Having a common cold does not produce a positive test for COVID-19
CLAIM: If your coronavirus test comes back positive, it may be because you have a common cold, according to the U.S. Centers for Disease Control and Prevention.
AP’S ASSESSMENT: False. Posts sharing this claim are mistaking CDC guidance on antibody tests as CDC guidance on tests for the virus. A common cold alone would not result in a positive COVID-19 test.
THE FACTS: There are two types of tests available that relate to COVID-19: viral tests and antibody tests.
Viral tests check if the virus that causes COVID-19 is active in the body, while antibody tests are designed to look for a past infection by checking the blood for relevant antibodies.
As part of its guidance on antibody tests, the CDC’s website says the following:
“A positive test result shows you may have antibodies from an infection with the virus that causes COVID-19. However, there is a chance a positive result means that you have antibodies from an infection with a virus from the same family of viruses (called coronaviruses), such as the one that causes the common cold.”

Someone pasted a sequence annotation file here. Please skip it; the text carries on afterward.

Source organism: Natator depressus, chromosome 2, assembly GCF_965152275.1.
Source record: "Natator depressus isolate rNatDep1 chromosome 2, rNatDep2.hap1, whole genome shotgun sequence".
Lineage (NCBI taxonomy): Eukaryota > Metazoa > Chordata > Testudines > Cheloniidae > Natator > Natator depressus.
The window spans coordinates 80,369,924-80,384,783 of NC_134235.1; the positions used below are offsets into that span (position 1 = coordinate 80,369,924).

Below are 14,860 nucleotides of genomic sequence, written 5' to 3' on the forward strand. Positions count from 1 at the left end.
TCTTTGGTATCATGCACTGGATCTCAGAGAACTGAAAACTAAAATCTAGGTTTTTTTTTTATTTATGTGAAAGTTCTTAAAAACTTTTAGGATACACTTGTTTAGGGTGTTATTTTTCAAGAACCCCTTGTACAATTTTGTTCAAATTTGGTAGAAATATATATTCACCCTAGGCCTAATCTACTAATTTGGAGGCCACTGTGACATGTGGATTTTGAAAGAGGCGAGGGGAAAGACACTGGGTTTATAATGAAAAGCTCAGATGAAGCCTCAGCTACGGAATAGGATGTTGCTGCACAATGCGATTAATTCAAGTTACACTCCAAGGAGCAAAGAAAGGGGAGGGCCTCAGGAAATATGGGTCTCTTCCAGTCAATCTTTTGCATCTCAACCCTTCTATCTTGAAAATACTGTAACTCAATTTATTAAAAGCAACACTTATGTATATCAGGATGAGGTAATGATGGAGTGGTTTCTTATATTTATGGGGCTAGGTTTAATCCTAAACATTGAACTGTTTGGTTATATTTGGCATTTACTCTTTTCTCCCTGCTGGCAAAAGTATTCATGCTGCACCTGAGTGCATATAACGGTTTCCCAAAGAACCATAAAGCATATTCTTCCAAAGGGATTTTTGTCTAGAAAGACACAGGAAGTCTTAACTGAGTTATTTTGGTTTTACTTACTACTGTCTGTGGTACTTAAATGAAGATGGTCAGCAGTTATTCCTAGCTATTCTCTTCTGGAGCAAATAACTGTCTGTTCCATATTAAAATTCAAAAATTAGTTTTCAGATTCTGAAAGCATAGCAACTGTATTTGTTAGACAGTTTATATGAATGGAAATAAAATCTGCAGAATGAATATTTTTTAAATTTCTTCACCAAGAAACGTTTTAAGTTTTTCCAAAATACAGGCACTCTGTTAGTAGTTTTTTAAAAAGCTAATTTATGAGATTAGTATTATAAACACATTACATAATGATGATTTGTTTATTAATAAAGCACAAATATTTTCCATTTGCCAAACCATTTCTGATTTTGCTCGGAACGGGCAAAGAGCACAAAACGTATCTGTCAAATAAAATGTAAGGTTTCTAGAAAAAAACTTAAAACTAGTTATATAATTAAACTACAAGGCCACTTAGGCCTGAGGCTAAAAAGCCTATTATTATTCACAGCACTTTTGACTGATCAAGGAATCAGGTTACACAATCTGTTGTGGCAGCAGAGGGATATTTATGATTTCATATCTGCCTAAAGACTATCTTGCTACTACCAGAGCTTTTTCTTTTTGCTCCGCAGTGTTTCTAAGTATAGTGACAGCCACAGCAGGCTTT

In recent weeks, social media users have confused this message on antibody tests as pertaining to viral tests.
“So if your Corona test is positive it could also be the common cold,” reads one Facebook post viewed more than 160,000 times. “This is straight from the CDC. I rest my case.”
This post misrepresents CDC information, and is false.
If your viral test is positive, it means you have a current infection with SARS-CoV-2, the specific virus that causes COVID-19, according to the CDC.
If you have a positive viral test result and have no symptoms, you should self-isolate for at least 10 days after the positive result, according to the CDC.
If you do have symptoms, the agency says, you should refrain from being around any other people until at least 10 days have passed since you first experienced symptoms, at least 24 hours have passed with no fever without fever-reducing medication, and symptoms have gotten better.
This is part of The Associated Press’ ongoing effort to fact-check misinformation that is shared widely online, including work with Facebook to identify and reduce the circulation of false stories on the platform.
Here’s more information on Facebook’s fact-checking program: https://www.facebook.com/help/1952307158131536